We note that the state is not obligated to issue a bill of particulars with every indictment. The bill is designed as a shield for defendants to protect themselves against surprise at trial by granting them limited discovery of the state's proof. It is not designed for the state's use as a sword to sever a single offense into separate crimes absent legislative intent. In oral argument, counsel for the state conceded that under the version of the variance theory they argue here, the state could prosecute a defendant an unlimited number of times by simply changing the alleged hour of the crime. We agree with the district court's ruling that double jeopardy bars successive prosecutions which vary only in the time periods alleged in their respective bills of particulars. "The Double Jeopardy Clause is not such a fragile guarantee that prosecutors can avoid its limitations by the simple expedient of dividing a single crime into a series of temporal or spacial units." Brown v. Ohio, 432 U.S. at 169, 97 S. Ct. at 2227.

In addition, we reject the state's argument because the two indictments, even as limited by their bills of particulars, do not charge crimes that could be tried in one trial and result in two separate sentences. As the Supreme Court observed in Brown v. Ohio, " [i]f two offenses are the same under [the Blockburger test] for purposes of barring consecutive sentences at a single trial, they necessarily will be the same for purposes of barring successive prosecutions." 432 U.S. at 166, 97 S. Ct. at 2226. As a matter of state law, Mars could not be separately sentenced at a single trial for the first-degree murder of Willie Berry at noon and the second-degree murder of Willie Berry at night. The Florida Legislature clearly expressed its intent that separate sentences may not be imposed for greater and lesser offenses, regardless of the proof adduced at trial through its codification of the Blockburger test.15  See generally State v. Smith, 547 So. 2d 613 (Fla.1989) (interpreting Fla.Stat. Sec. 775.021(4)). Because the Florida Legislature has forbidden the imposition of cumulative punishment for the crimes charged in the indictments in a single trial, the double jeopardy clause bars successive prosecutions under those indictments.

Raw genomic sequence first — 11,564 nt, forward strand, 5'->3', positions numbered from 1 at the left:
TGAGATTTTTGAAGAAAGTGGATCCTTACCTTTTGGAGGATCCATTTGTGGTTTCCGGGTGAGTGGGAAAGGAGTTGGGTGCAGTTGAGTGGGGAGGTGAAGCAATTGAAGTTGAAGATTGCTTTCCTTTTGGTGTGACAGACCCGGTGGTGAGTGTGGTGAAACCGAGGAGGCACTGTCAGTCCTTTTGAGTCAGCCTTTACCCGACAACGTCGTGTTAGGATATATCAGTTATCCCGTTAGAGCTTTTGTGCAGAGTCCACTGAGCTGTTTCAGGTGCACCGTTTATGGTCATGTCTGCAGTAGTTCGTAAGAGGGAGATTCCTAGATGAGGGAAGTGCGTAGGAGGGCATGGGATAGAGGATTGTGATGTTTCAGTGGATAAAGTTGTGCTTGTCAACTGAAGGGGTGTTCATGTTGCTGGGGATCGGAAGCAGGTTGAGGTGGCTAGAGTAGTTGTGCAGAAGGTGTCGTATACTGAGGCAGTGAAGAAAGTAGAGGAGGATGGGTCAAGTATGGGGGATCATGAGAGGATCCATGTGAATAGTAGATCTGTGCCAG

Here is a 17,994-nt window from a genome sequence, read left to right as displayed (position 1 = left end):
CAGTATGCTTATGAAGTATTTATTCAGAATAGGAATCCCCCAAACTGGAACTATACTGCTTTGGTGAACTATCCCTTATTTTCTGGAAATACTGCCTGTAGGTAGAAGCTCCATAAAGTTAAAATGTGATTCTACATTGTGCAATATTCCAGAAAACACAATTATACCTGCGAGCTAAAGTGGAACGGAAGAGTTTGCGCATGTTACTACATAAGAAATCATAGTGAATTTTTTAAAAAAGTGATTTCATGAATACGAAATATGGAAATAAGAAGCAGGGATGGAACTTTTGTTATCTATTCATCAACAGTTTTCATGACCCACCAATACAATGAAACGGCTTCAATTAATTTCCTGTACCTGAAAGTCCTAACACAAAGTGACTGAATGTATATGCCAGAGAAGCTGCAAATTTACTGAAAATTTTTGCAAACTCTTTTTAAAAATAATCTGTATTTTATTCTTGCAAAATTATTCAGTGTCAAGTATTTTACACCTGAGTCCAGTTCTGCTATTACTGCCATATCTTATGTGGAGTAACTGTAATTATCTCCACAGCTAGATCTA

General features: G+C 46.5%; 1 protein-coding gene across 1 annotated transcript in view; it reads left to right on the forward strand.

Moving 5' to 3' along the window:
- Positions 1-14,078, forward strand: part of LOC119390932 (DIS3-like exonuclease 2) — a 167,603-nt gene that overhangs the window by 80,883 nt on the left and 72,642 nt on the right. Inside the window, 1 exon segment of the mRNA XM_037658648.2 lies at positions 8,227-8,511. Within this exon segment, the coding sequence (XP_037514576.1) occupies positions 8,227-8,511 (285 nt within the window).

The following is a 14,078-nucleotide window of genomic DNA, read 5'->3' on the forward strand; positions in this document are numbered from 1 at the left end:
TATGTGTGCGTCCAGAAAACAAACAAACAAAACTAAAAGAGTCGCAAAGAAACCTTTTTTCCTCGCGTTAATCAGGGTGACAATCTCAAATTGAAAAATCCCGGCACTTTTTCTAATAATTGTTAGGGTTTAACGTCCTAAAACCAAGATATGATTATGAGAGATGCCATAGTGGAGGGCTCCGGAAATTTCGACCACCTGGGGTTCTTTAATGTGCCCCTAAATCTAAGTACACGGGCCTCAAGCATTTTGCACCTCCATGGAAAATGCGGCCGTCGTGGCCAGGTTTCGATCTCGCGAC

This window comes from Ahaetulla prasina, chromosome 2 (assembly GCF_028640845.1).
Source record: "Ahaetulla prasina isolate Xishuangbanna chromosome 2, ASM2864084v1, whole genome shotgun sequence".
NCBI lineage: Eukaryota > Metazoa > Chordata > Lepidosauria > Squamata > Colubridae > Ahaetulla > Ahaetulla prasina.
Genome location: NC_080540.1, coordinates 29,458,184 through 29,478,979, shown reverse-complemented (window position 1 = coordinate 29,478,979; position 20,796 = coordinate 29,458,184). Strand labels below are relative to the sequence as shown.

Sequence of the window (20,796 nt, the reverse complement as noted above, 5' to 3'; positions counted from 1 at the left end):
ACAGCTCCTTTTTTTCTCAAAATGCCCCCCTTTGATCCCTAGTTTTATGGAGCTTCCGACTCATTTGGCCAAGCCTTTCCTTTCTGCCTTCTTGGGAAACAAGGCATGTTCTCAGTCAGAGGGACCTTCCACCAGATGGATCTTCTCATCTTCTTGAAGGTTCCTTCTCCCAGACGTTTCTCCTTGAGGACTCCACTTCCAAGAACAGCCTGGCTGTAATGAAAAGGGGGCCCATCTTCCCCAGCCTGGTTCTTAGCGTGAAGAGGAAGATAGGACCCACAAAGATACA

The state's second prosecution of Mars for the murder of Willie Berry would also violate the broader double jeopardy protection provided under the Nielsen test. In a second trial, the state would have to rely on the same "incidents" of which Mars was acquitted in the original trial to prove its second-degree murder case. The jury returned a general verdict acquitting Mars of each element of the offense charged by the state. " [T]he Double Jeopardy Clause attaches special weight to judgments of acquittal." Tibbs v. Florida, 457 U.S. 31, 41, 102 S. Ct. 2211, 2218, 72 L. Ed. 2d 652 (1982). The inviolability of an acquittal is so fundamental a rule that it is extended "to situations where an acquittal is 'based upon an egregiously erroneous foundation.' " Sanabria v. United States, 437 U.S. 54, 64, 98 S. Ct. 2170, 2178, 57 L. Ed. 2d 43 (1978) (quoting Fong Foo v. United States, 369 U.S. 141, 143, 82 S. Ct. 671, 672, 7 L. Ed. 2d 629 (1962)). Unlike Vitale, where the Court reasoned that the state might prove manslaughter without relying on the "incidents" of the prior conviction, it is beyond doubt that the state will have to rely on the "incidents" of Mars's acquittal.

One of the central objectives of the double jeopardy prohibition against successive trials is to prevent the state, with its unlimited resources, from using the first trial in the appellate process to pinpoint the inadequacies of its case. The double jeopardy clause forbids a second trial for the purpose of affording the prosecution "another opportunity to supply evidence that it failed to muster in the first trial." Burks v. United States, 437 U.S. 1, 9, 98 S. Ct. 2141, 2146, 57 L. Ed. 2d 1 (1978). This aspect of double jeopardy protection "prevents the State from honing its trial strategies and perfecting its evidence through successive attempts at conviction. Repeated prosecutorial sallies would unfairly burden the defendant and create a risk of conviction through sheer governmental perseverance." Tibbs v. Florida, 457 U.S. 31, 41, 102 S. Ct. 2211, 2218, 72 L. Ed. 2d 652 (1982).